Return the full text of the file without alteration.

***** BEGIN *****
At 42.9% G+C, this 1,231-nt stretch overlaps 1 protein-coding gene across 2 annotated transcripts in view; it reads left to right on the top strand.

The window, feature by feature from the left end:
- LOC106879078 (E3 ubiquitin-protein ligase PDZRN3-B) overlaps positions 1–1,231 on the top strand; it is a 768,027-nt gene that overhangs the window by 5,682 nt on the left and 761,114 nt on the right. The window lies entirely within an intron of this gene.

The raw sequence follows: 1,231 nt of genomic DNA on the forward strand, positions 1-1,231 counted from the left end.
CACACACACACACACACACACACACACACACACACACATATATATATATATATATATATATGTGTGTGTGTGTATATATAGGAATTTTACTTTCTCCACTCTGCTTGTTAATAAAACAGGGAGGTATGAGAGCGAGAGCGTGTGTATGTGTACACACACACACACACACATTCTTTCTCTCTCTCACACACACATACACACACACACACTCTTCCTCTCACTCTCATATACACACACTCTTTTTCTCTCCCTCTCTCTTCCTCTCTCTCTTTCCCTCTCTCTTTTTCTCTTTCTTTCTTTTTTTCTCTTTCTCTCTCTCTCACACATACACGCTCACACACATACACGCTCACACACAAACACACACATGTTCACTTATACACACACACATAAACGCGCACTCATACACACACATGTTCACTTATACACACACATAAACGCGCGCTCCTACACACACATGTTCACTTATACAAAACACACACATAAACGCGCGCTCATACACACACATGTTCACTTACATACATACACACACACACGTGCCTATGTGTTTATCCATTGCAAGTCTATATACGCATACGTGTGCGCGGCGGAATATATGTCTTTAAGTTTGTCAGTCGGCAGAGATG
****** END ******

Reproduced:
At 42.9% G+C, this 1,231-nt stretch overlaps 1 protein-coding gene across 2 annotated transcripts in view; it reads left to right on the top strand.

The window, feature by feature from the left end:
- LOC106879078 (E3 ubiquitin-protein ligase PDZRN3-B) overlaps positions 1–1,231 on the top strand; it is a 768,027-nt gene that overhangs the window by 5,682 nt on the left and 761,114 nt on the right. The window lies entirely within an intron of this gene.

The raw sequence follows: 1,231 nt of genomic DNA on the forward strand, positions 1-1,231 counted from the left end.
CACACACACACACACACACACACACACACACACACACATATATATATATATATATATATATGTGTGTGTGTGTATATATAGGAATTTTACTTTCTCCACTCTGCTTGTTAATAAAACAGGGAGGTATGAGAGCGAGAGCGTGTGTATGTGTACACACACACACACACACATTCTTTCTCTCTCTCACACACACATACACACACACACACTCTTCCTCTCACTCTCATATACACACACTCTTTTTCTCTCCCTCTCTCTTCCTCTCTCTCTTTCCCTCTCTCTTTTTCTCTTTCTTTCTTTTTTTCTCTTTCTCTCTCTCTCACACATACACGCTCACACACATACACGCTCACACACAAACACACACATGTTCACTTATACACACACACATAAACGCGCACTCATACACACACATGTTCACTTATACACACACATAAACGCGCGCTCCTACACACACATGTTCACTTATACAAAACACACACATAAACGCGCGCTCATACACACACATGTTCACTTACATACATACACACACACACGTGCCTATGTGTTTATCCATTGCAAGTCTATATACGCATACGTGTGCGCGGCGGAATATATGTCTTTAAGTTTGTCAGTCGGCAGAGATG